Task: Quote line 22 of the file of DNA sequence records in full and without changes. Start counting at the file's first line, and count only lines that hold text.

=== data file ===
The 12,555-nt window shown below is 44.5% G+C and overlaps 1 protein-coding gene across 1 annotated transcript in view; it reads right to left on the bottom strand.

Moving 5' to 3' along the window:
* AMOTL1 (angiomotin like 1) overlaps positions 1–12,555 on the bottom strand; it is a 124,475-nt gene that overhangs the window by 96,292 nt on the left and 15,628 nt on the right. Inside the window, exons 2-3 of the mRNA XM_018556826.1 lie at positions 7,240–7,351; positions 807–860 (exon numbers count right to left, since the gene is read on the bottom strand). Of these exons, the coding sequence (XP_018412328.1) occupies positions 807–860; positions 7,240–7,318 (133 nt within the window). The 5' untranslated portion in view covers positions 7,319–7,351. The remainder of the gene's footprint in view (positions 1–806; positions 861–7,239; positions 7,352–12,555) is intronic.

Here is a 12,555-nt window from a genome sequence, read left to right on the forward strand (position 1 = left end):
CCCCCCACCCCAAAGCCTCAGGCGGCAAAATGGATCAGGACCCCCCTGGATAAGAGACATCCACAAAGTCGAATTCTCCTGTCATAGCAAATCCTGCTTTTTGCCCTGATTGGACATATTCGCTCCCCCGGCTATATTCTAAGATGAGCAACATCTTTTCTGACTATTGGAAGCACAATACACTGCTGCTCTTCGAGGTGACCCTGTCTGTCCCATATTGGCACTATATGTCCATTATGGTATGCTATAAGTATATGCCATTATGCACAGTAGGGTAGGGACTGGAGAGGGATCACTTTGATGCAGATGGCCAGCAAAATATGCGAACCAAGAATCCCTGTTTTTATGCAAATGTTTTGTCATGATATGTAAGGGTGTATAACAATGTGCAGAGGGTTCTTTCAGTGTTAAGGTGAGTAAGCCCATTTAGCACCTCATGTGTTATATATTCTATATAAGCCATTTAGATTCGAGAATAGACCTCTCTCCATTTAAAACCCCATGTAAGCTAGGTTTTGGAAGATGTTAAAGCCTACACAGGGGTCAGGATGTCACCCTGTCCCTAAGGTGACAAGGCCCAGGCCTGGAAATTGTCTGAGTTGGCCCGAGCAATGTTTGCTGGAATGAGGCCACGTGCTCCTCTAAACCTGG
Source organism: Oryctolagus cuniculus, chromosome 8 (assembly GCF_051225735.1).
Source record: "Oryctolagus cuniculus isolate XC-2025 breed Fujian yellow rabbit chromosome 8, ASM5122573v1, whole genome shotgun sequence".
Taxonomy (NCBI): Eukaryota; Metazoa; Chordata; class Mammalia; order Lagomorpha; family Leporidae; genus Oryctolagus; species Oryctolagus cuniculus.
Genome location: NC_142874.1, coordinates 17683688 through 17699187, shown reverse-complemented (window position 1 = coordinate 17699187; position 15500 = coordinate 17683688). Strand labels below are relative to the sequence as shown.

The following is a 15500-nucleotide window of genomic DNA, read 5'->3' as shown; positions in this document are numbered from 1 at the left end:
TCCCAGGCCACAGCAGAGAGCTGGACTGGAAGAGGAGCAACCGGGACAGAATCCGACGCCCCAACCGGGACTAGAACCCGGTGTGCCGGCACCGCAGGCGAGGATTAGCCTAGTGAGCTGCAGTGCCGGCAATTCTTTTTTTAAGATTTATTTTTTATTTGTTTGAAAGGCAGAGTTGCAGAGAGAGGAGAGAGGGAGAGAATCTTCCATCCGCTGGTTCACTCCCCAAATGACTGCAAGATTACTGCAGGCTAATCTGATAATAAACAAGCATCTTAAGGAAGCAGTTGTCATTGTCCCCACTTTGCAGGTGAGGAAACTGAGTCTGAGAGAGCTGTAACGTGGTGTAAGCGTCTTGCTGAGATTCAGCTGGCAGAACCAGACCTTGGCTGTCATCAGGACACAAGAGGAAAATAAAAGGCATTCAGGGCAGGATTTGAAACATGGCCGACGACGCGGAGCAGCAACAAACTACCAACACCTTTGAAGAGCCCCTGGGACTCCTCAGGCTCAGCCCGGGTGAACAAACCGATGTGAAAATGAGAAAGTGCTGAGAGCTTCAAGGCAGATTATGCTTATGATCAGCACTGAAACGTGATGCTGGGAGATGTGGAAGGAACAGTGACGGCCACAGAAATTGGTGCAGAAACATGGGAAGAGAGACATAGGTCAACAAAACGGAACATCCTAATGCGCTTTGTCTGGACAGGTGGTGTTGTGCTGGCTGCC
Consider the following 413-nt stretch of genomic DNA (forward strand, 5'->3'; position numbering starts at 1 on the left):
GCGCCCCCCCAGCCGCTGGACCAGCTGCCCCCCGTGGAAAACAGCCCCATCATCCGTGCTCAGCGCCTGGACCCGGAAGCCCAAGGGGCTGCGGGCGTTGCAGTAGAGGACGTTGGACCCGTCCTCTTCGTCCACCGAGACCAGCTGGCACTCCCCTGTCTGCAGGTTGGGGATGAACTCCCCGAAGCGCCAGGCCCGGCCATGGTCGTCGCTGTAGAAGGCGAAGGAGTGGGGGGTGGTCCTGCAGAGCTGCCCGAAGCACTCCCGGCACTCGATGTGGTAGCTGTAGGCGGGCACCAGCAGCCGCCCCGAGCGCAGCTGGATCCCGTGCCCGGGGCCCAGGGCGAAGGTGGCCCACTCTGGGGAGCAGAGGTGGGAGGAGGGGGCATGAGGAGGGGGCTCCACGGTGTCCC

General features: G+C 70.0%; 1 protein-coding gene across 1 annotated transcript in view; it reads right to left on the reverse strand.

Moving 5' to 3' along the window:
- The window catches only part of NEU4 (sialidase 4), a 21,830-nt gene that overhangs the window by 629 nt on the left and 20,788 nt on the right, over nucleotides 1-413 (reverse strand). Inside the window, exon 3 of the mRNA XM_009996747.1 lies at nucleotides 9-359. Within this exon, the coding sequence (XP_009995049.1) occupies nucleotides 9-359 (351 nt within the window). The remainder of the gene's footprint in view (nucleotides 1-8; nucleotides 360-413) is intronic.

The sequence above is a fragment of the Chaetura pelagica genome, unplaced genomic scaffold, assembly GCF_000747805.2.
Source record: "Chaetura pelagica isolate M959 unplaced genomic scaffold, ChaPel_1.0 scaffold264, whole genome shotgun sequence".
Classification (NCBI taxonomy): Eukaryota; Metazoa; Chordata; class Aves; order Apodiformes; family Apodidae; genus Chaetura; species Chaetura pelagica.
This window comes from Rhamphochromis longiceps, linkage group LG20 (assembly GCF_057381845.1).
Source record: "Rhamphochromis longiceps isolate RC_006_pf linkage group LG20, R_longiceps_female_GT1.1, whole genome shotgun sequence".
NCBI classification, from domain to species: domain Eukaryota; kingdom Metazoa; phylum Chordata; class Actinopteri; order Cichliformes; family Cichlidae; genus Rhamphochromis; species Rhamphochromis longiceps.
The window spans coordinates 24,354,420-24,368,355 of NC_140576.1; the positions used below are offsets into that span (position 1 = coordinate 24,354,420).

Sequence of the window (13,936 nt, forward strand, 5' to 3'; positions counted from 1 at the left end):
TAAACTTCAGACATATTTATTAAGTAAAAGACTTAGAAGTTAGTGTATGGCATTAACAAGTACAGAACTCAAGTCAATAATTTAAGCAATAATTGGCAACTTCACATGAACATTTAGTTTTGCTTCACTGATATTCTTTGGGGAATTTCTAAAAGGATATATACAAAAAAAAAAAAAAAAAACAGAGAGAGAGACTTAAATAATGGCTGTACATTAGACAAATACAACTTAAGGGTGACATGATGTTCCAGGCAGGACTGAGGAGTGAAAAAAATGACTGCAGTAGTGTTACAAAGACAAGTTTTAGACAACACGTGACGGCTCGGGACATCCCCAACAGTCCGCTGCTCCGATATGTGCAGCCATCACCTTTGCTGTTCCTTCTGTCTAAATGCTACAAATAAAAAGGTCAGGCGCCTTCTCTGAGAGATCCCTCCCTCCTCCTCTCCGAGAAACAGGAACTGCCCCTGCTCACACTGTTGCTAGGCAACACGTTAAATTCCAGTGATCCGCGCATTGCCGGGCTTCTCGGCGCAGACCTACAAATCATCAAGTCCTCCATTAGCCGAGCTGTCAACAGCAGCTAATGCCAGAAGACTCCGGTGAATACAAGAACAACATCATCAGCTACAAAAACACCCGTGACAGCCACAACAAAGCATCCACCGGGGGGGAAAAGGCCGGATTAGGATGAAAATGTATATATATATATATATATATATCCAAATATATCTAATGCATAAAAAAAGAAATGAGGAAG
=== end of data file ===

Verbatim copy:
NCBI classification, from domain to species: domain Eukaryota; kingdom Metazoa; phylum Chordata; class Actinopteri; order Cichliformes; family Cichlidae; genus Rhamphochromis; species Rhamphochromis longiceps.